Companies, in general, aren’t fans of additional regulation, particularly anything that would make it harder or more expensive to do business.
However, some in the commercial space industry are embracing a concept that would, in effect, provide additional — albeit light — regulation of their activities to avoid bigger questions about their legality.
The issue is related to Article 6 of the Outer Space Treaty, the foundation of international space law. That section requires nations to carry out “authorization and continuing supervision” of the space activities of its citizens. In the U.S., that authorization and supervision is done through licensing of commercial activities: by the FAA for launches and reentries, the FCC for communications, and NOAA for remote sensing.
But what if you’re planning a commercial space station? Or a satellite servicing venture? Or mining an asteroid? Which agency would be responsible for that oversight, and how they would do it, creates uncertainties not just for the government, but also the companies planning those ventures and their investors.
The concern is not new. In the last few years, the FAA’s Office of Commercial Space Transportation has proposed taking on what it called “on-orbit authority,” overseeing commercial space activities after launch and before reentry. Last year’s Commercial Space Launch Competitiveness Act requires the White House’s Office of Science and Technology Policy (OSTP) to prepare a report with recommendations on such an approach that would meet treaty obligations but also “minimize burdens to the industry.”
At the FAA’s recent Commercial Space Transportation Conference in Washington, Ben Roberts, the assistant director for civil and commercial space at OSTP, said the administration is finalizing a draft of such a concept, called “mission authorization.” The concept is similar to the existing payload review the FAA performs as part of the launch licensing process, where it checks with other agencies to see if there are any national security, international treaty, or other concerns about a launch’s payload.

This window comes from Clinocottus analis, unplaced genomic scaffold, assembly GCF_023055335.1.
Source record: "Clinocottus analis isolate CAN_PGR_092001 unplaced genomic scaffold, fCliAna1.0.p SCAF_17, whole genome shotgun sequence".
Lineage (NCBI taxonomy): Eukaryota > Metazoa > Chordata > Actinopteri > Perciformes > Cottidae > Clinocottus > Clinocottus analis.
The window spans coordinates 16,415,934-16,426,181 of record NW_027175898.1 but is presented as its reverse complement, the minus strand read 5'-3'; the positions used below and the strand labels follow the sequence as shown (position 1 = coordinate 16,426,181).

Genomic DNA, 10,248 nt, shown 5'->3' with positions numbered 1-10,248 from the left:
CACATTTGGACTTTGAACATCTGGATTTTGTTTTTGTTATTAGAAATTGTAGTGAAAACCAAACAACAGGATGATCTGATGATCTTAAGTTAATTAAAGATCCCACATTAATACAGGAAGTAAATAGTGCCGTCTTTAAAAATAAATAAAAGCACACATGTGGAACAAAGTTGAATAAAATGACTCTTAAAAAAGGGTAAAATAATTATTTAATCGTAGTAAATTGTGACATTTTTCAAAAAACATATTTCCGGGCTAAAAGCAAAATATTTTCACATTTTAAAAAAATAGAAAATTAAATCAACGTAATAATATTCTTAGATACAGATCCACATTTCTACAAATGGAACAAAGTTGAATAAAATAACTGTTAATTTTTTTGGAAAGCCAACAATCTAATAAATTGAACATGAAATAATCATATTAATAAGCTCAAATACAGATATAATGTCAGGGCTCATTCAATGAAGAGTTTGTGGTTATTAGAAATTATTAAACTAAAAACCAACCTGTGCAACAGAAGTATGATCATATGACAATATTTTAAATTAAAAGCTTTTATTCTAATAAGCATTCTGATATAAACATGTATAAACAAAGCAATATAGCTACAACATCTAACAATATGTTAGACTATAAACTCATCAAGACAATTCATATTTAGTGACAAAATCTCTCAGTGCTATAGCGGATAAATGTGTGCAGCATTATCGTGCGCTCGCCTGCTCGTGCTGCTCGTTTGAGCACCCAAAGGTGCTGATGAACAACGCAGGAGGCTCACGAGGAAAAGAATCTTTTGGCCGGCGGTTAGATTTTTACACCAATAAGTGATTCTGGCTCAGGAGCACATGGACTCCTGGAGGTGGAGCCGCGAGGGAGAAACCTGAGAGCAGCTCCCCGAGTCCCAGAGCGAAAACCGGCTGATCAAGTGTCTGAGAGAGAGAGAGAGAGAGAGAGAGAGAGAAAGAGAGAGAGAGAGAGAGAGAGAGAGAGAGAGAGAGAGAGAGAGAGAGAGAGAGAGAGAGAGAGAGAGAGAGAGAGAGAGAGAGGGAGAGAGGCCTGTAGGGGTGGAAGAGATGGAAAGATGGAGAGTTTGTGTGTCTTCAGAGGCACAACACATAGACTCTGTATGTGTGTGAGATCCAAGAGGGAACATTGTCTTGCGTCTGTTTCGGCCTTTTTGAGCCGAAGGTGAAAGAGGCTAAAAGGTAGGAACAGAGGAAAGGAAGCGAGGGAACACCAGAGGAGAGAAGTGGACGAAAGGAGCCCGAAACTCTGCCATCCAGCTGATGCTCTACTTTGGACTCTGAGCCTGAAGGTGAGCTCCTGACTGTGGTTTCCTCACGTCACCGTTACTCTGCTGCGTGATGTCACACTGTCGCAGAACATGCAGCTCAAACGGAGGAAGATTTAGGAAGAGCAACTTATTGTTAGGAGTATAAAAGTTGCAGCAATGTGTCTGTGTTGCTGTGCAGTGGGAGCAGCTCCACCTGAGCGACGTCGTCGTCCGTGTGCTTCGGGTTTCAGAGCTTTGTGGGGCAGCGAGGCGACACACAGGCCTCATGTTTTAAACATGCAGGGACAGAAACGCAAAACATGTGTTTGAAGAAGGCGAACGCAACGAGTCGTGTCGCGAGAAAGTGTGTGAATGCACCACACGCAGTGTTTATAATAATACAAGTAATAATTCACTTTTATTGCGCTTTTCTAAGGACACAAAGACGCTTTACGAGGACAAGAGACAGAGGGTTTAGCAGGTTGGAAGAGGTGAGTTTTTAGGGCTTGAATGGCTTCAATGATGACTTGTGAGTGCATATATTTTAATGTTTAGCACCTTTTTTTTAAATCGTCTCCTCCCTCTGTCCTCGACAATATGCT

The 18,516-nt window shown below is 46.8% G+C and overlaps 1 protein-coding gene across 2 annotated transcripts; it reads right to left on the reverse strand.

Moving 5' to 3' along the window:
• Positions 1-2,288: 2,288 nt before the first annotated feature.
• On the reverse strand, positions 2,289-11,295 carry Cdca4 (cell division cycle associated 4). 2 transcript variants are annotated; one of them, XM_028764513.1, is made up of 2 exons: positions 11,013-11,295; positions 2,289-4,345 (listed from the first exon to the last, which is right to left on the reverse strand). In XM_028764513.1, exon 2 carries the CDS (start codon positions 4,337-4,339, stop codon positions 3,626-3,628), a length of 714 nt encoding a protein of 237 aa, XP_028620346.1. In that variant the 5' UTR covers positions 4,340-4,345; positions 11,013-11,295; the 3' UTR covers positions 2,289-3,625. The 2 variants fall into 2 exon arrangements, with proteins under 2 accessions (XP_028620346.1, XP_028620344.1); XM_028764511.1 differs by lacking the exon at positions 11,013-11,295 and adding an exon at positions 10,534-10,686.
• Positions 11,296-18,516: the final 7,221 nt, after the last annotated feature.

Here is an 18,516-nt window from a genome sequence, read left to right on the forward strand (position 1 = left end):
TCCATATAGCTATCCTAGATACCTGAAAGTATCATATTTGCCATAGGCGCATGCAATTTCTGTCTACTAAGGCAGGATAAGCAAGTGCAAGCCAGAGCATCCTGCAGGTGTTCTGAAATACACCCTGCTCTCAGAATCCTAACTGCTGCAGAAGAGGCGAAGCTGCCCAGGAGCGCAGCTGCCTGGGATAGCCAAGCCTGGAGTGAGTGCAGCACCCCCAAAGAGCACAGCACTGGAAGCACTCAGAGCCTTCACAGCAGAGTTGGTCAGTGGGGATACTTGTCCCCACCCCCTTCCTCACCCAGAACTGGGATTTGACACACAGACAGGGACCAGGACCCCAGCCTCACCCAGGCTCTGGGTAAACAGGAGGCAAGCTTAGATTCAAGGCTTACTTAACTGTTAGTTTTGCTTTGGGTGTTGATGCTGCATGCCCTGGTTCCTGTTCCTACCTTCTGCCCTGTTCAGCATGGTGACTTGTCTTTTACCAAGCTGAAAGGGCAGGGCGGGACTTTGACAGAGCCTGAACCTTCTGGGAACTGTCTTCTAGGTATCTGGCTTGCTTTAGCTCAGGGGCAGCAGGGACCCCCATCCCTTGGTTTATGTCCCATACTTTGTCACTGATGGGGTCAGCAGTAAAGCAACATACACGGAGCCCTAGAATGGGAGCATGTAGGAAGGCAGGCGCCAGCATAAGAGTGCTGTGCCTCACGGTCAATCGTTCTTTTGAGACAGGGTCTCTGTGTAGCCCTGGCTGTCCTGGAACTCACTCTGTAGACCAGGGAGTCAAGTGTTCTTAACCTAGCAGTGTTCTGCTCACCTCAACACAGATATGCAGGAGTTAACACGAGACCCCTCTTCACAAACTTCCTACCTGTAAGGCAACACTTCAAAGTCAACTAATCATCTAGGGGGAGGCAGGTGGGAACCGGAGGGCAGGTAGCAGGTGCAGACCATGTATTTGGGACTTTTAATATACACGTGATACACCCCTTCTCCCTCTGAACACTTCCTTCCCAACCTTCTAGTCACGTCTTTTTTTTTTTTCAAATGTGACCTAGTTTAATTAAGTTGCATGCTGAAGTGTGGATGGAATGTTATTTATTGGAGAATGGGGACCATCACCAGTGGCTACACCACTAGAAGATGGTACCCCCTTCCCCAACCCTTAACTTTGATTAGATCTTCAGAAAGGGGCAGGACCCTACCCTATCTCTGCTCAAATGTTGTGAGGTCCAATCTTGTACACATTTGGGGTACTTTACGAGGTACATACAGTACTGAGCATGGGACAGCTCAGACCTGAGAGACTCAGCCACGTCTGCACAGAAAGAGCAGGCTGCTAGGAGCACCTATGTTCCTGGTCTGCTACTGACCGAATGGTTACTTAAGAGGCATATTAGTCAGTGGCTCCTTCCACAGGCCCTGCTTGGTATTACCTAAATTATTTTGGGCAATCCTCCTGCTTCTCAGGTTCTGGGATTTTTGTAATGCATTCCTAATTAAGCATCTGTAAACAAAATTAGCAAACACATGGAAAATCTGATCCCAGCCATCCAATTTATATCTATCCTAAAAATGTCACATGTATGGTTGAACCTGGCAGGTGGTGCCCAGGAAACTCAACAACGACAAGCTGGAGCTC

“The assumption going in would be that these authorizations would be approved, absent some kind of problem along those lines,” Roberts said during a conference panel. The authorizations could come with conditions, such as restricting a satellite servicing vehicle from approaching some classes of spacecraft, but would otherwise not be too restrictive. “We wanted to create something that was a very light touch,” he said.
Mission authorizations, he added, would not apply to those classes of satellites already licensed by the FCC or NOAA, easing worries of more conventional commercial space companies of a greater regulatory burden. “We view the mission authorization proposal as something that would allow companies to be able to do things they wouldn’t otherwise be able to do” because of the lack of clear oversight, he said.
Entrepreneurial space has long had something of a libertarian streak, and thus some might bristle at the concept of requiring government permission to do anything in space. But as the industry matures and attracts investors who want to minimize regulatory risks, a little bit of authorization could go a long way.